Sainte-Anne, Guadeloupe, November 2017, canon digital, ©Sylvie G
In Sainte-Anne, the beach is beautiful and the weather very hot. So I spend a lot of time under the coconut trees, between swimming sessions, and the hobby of rigor is watching people go by. It takes time for me to realize that the guy who “dries” his pareo in fact shows tourists the different prints he has in “store”, that is to say a big basket. The young woman who wears a different bikini every five minutes is actually part of the Beach Vendors Association of St. Anne. In addition, there is a donut seller, the tourment d’amour seller, the jewelery seller, the men’s bathing suit seller, the coffee and mint tea seller. I look at them, thinking that this is a very pleasant job, walking all day on the beach. But after a while, I realize that this is a rather difficult job: the sellers walk all day, barefoot, in the hot sand. The sun hits them on the head, the baskets are heavy and the incomes, no doubt thin. The donut seller is the favorite of children. He stops to chat with them and their parents, or the people he knows. He goes back and forth until sunset. But it’s the swimsuits ladies that impress me the most. They manage to convince women on the beach to buy a bikini, a swimming suit , or a kind of skirt that can turn into a dozen outfits. I observe the one that seems most convincing. She negotiates with a woman wearing a black swimsuit; she puts on one, two or three swimsuits on top of each other, explaining each time with great gestures the miracles that the swimsuit will perform for the figure of the lady. The lady does not like the print of the first (I agree). Then the saleswoman shows her a rectangle of fabric that can turn into all kinds of outfits to hide what the lady does not want to show. She shows her a more flattering print and convinces the lady to try it (over her own swimsuit), but it is too small and the salesgirl runs somewhere to get a bigger size. Then another piece of cloth, which once again serves to flatter her silhouette. After an hour of effort, the lady buys a swimsuit and a small piece of fabric. I thought that this stuff was selling for about twenty euros but I learn that these two pieces must total a hundred euros, which seems very expensive for these little bits of fabric, but it seems to me all the same that the seller has worked hard to achieve this result (the seller (men’s swimsuits sellers have an easier task, the only questions being size and color). A little later, I learn, while chatting with Alexandra (sometimes taxi, sometimes working at the market, former trapeze artist and GO at the club Med) that these vendors have formed an association to fight against attempts by Club Med to ban them from the beach Caravelle (because beach sellers reduce the profits of their own shops). They went to court to defend their case and won. It turns out to a very difficult job (especially for the skin), but they manage to make a living (Alexandra did it herself for two years). And much more difficult than spending the afternoon under a coconut tree.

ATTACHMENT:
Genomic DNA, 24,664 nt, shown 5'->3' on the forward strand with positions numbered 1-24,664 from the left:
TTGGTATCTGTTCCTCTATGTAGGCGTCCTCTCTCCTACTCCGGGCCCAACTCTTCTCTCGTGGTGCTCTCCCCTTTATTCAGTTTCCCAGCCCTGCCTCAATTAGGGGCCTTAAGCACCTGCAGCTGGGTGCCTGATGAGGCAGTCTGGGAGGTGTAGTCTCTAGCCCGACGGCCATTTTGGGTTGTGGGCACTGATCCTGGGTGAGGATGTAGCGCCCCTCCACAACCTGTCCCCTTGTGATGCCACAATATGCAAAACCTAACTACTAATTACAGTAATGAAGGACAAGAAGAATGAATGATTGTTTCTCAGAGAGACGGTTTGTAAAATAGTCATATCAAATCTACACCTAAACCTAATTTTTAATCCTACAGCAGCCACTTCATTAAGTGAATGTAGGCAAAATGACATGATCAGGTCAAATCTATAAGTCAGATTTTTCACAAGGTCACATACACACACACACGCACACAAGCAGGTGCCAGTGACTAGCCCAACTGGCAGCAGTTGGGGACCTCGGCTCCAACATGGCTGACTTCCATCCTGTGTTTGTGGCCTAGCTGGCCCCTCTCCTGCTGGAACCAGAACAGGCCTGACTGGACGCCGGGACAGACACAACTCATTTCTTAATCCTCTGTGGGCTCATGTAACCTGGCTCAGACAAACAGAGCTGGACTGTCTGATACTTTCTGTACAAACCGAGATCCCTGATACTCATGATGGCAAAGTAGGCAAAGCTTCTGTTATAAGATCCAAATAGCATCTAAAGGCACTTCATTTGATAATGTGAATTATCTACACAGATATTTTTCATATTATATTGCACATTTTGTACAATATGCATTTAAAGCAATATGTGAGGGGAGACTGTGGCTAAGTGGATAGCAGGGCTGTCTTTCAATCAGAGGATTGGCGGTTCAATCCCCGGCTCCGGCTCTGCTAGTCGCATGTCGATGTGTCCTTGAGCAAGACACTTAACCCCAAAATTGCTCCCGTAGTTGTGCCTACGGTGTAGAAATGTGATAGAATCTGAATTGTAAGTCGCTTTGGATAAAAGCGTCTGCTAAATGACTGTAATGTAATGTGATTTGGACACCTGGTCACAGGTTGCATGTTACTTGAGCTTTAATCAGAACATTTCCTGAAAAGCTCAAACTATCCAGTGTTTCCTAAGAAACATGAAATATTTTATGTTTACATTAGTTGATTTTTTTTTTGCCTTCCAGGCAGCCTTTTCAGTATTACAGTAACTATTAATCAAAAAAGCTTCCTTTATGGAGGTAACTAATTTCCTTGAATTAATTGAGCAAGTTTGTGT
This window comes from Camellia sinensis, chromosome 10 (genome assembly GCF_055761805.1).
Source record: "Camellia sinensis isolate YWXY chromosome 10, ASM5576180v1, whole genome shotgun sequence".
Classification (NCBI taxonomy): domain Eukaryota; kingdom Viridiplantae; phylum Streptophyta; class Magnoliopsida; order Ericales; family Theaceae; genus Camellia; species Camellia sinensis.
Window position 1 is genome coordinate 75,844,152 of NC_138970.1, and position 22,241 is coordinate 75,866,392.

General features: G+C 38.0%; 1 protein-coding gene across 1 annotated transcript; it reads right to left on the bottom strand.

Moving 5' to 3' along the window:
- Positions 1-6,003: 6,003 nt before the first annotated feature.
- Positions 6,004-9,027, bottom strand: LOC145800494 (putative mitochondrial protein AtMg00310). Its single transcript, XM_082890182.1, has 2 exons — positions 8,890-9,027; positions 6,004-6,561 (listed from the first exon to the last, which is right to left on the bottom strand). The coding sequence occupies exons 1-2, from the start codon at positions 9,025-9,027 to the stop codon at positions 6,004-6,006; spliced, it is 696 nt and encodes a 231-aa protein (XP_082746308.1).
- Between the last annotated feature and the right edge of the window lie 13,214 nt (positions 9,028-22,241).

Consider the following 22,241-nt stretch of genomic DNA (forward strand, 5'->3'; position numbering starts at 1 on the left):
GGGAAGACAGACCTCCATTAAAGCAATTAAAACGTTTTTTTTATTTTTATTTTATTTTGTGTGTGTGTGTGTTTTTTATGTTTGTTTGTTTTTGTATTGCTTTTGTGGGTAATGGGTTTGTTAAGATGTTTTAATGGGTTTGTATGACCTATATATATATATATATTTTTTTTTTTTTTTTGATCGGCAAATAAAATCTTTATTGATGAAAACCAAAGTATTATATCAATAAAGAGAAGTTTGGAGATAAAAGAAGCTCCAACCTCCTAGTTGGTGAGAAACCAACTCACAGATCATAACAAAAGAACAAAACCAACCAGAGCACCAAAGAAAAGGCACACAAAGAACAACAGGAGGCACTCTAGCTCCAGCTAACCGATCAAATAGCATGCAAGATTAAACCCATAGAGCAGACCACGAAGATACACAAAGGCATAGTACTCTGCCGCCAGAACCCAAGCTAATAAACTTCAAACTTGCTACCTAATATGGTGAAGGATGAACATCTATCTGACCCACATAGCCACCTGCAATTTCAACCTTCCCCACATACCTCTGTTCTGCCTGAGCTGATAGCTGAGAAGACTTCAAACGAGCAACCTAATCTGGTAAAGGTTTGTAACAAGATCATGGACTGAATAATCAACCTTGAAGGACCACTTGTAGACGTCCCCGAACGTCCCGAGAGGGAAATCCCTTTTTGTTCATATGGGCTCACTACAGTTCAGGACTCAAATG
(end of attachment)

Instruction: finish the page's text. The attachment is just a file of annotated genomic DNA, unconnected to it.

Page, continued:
6 réflexions sur « Beach sellers »
This is very interesting. You must have been surprised that the populated beach was really populated with entrepreneurs. It sees seem a hard way to make a living, but given they give the Club Med shop a run for its money, that is a good thing. It sounds as though you are having nice time of rest. I have never been to Guadeloupe. It looks lovely (for a tourist).
I do not believe it is a long term job, their life span as beach sellers seems to be very short. . Usually, seeing sellers on the beach would annoy me, but those ones were not. I am having a nice time but the Carribeans have proved a little more challenging than expected, particularly when the “luxury apartment on the hills”( at a fraction of the price, of course) , turned out to be a converted garage with no windows. But nowhere near as difficult as selling bikinis on the beach.
Oh my gosh! A luxury apartment garage. Well, I’m glad you’re enjoying the beach and sun in any event.
Thank you 🙂